By Sara Ruberg
CINCINNATI, OH–The only way to visit Cincinnati Art Museum today is through a computer.
A quaint treasure of Cincinnati, Ohio, the museum is tucked away in a hilltop park overlooking the city skyline. The area is rarely bustling with people, which is part of its appeal. But, since March 13, the COVID-19 pandemic has forced the museum’s doors closed, leaving the stone building vacant.
“We’re closing to the public, but we still have a responsibility to our visitors to engage with our collection and to inspire people,” Emily Holtrop, Director of Learning and Interpretation at the museum, said.
The digitized galleries for the exhibits were already on the website, but Holtrop, her team and the staff wanted to do more. Within days of closing they created the CAM Connect Facebook group, a group run by Cincinnati Art Museum with over 1,000 people. Daily activities and videos are posted on the page, like yoga and meditation guidance, book talks and curators discussing their favorite pieces.
“[We] have been really lucky that everybody has been willing to play and have been willing to shoot videos from their dining room tables,” Holtrop said. “It’s out of a lot of people’s comfort zone… and we’re constantly evolving and learning as we learn the technology.”
The Cincinnati Art Museum is one of the many important museums around Cincinnati offering online services, like Taft Museum of Art, Contemporary Arts Center, and Cincinnati Museum Center. Both Cincinnati Art Museum and Cincinnati Museum Center, a science and history museum, offer lesson plans and hands-on learning tutorials on science, history and liberal arts for educators and caregivers that are now teaching children online or at home.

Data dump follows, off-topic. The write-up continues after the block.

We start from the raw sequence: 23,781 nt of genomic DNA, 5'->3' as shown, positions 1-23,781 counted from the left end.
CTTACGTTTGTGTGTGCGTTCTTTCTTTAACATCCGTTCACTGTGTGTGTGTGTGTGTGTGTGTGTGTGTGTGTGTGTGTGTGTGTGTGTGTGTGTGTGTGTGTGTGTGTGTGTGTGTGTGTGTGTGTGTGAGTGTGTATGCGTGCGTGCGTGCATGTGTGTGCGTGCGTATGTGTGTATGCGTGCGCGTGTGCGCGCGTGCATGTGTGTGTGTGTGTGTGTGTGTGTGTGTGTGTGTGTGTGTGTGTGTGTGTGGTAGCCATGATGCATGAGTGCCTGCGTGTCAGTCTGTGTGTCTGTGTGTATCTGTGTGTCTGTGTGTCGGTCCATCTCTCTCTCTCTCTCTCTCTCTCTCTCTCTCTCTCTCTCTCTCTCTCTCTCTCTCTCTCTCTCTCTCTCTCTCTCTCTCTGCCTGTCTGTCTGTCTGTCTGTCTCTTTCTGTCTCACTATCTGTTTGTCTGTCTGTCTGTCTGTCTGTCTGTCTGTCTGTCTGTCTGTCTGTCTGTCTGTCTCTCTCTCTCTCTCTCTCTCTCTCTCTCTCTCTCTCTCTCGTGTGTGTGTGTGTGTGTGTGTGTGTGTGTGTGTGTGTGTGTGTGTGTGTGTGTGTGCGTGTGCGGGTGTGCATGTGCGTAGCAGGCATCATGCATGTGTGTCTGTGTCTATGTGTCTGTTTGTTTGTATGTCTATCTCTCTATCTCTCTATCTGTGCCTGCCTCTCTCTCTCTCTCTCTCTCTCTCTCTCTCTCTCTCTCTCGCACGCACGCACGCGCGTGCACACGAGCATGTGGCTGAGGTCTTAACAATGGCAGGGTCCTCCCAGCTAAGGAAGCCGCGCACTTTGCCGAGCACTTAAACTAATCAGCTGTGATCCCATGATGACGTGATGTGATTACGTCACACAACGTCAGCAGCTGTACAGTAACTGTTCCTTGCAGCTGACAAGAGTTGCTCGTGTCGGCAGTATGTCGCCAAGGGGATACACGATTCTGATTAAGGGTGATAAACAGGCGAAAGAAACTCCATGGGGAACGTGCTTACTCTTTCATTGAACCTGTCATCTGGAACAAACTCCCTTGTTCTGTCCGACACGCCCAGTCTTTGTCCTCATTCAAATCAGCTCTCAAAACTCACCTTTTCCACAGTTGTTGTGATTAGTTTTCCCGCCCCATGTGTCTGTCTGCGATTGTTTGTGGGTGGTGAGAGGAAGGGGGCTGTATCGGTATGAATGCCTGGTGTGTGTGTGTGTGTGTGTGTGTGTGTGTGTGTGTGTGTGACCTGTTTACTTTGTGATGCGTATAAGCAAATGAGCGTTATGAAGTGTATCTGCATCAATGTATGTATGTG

The Museum Center is offering content that range from kid-friendly playlists for Friday dance parties to archivists teaching adults how to preserve home treasures and letters. One resource for kids is the “Wonder Zone,” which is a video series of learning experiences. They were recorded the last time Cincinnati Museum Center was closed due to construction at Union Terminal, where the museum is located.
“It’s a really great resource both for science experiments you can do at home, but also just some fun things to share with younger viewers like meeting a few members of our live animal collections, and revisiting some of their favorite spots for the Duke Energy Children’s Museum,” Whitney Owens, the Chief Learning Officer at Cincinnati Museum Center, said.
Tommy Sauter, 32, has tried to incorporate some of Cincinnati Museum Center’s online content to keep his two kids entertained since the shelter-in-place order in Ohio. He tuned in last week when Owens posted an online Story Tree Time video of her reading “The Most Magnificent Thing” by Ashley Spires.
“I love the Ada Twist Scientist and Rosie Revere Engineer books so I thought it would be a fun story time activity for the kids,” Sauter said. “We might try to do some more of the CMC activities they have on their website if my wife and I can spare a moment.”
Cincinnati Art Museum has also been putting out content for parents and children, like at-home art activities. Macy Allan, an employee at the Public Library of Cincinnati, has been watching the videos on CAM Connect with her kids since they quarantined on March 14.
“I have been watching more of the videos that show or encourage creating at home, especially for kids,” Allan said. “I have been very impressed at the amount of content that CAM has put out. They have a great collection and some amazing people working there and it has been lovely to spend some time with both while still being cooped up at home.”
Cincinnati Art Museum and Cincinnati Museum Center are planning to continue publishing online resources for visitors as long as the pandemic lasts and their doors remain closed.